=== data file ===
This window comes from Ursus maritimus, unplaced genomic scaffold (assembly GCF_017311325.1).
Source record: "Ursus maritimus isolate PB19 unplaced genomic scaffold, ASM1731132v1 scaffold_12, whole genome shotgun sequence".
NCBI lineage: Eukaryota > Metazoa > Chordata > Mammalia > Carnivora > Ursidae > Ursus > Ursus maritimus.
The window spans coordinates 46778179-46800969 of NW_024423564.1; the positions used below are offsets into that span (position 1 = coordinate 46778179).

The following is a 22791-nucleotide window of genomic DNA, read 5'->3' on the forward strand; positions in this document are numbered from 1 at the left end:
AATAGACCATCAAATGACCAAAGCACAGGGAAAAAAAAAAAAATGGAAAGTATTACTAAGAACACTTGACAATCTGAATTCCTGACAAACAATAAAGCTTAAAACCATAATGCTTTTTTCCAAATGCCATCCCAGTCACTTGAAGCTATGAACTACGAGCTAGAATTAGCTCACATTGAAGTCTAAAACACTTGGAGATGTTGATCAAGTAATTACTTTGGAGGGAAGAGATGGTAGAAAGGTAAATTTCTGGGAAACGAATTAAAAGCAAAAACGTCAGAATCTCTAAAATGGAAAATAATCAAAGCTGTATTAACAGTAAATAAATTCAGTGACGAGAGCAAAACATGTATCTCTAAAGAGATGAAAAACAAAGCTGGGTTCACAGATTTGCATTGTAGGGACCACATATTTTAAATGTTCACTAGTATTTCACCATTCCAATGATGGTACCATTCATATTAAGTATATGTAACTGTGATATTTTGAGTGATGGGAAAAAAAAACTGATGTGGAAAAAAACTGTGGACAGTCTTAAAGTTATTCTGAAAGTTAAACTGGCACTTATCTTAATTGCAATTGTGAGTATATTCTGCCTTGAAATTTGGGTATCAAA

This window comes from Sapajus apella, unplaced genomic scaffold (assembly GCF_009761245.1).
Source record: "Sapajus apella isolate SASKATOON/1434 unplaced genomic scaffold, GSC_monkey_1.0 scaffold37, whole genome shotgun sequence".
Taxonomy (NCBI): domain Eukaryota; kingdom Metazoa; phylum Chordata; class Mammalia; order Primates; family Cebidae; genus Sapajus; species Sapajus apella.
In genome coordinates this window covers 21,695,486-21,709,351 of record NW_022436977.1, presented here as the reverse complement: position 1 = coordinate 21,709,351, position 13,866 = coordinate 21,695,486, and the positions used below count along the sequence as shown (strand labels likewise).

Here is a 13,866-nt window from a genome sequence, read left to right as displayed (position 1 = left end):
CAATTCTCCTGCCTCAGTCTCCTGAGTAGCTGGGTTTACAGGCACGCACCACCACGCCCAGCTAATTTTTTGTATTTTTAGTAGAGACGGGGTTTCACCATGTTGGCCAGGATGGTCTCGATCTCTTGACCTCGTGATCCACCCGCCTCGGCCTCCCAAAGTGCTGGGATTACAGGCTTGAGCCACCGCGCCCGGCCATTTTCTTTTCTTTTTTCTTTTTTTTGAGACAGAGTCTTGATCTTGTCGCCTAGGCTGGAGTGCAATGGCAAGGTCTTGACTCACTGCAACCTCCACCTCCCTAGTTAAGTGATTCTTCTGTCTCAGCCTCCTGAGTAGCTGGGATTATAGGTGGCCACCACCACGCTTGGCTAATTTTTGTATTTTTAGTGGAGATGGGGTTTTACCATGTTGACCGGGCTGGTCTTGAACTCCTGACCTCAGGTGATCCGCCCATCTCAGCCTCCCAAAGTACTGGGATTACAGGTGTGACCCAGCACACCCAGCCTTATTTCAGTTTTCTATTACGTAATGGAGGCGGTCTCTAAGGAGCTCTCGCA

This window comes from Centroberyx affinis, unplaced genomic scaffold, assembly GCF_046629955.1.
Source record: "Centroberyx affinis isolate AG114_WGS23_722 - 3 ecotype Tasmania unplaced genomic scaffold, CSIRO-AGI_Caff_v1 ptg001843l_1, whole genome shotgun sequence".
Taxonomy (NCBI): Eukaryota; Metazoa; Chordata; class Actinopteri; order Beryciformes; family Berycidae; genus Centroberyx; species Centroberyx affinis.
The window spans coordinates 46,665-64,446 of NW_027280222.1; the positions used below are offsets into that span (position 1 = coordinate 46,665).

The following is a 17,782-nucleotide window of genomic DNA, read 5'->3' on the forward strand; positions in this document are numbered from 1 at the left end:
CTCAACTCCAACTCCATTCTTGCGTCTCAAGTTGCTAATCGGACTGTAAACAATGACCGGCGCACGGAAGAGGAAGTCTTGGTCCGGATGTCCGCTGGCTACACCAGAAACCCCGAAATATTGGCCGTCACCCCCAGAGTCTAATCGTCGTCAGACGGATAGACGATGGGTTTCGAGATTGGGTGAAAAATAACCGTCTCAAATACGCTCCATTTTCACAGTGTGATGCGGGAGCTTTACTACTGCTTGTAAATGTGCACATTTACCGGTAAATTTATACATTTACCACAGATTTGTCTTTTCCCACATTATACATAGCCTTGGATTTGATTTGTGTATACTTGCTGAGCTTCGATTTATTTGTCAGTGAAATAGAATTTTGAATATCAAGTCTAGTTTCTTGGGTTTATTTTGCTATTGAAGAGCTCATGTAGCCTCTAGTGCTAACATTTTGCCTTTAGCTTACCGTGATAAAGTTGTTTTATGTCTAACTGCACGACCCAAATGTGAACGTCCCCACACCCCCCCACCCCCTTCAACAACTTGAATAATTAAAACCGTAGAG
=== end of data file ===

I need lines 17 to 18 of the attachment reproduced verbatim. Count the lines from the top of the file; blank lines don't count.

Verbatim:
The following is a 17,782-nucleotide window of genomic DNA, read 5'->3' on the forward strand; positions in this document are numbered from 1 at the left end:
CTCAACTCCAACTCCATTCTTGCGTCTCAAGTTGCTAATCGGACTGTAAACAATGACCGGCGCACGGAAGAGGAAGTCTTGGTCCGGATGTCCGCTGGCTACACCAGAAACCCCGAAATATTGGCCGTCACCCCCAGAGTCTAATCGTCGTCAGACGGATAGACGATGGGTTTCGAGATTGGGTGAAAAATAACCGTCTCAAATACGCTCCATTTTCACAGTGTGATGCGGGAGCTTTACTACTGCTTGTAAATGTGCACATTTACCGGTAAATTTATACATTTACCACAGATTTGTCTTTTCCCACATTATACATAGCCTTGGATTTGATTTGTGTATACTTGCTGAGCTTCGATTTATTTGTCAGTGAAATAGAATTTTGAATATCAAGTCTAGTTTCTTGGGTTTATTTTGCTATTGAAGAGCTCATGTAGCCTCTAGTGCTAACATTTTGCCTTTAGCTTACCGTGATAAAGTTGTTTTATGTCTAACTGCACGACCCAAATGTGAACGTCCCCACACCCCCCCACCCCCTTCAACAACTTGAATAATTAAAACCGTAGAG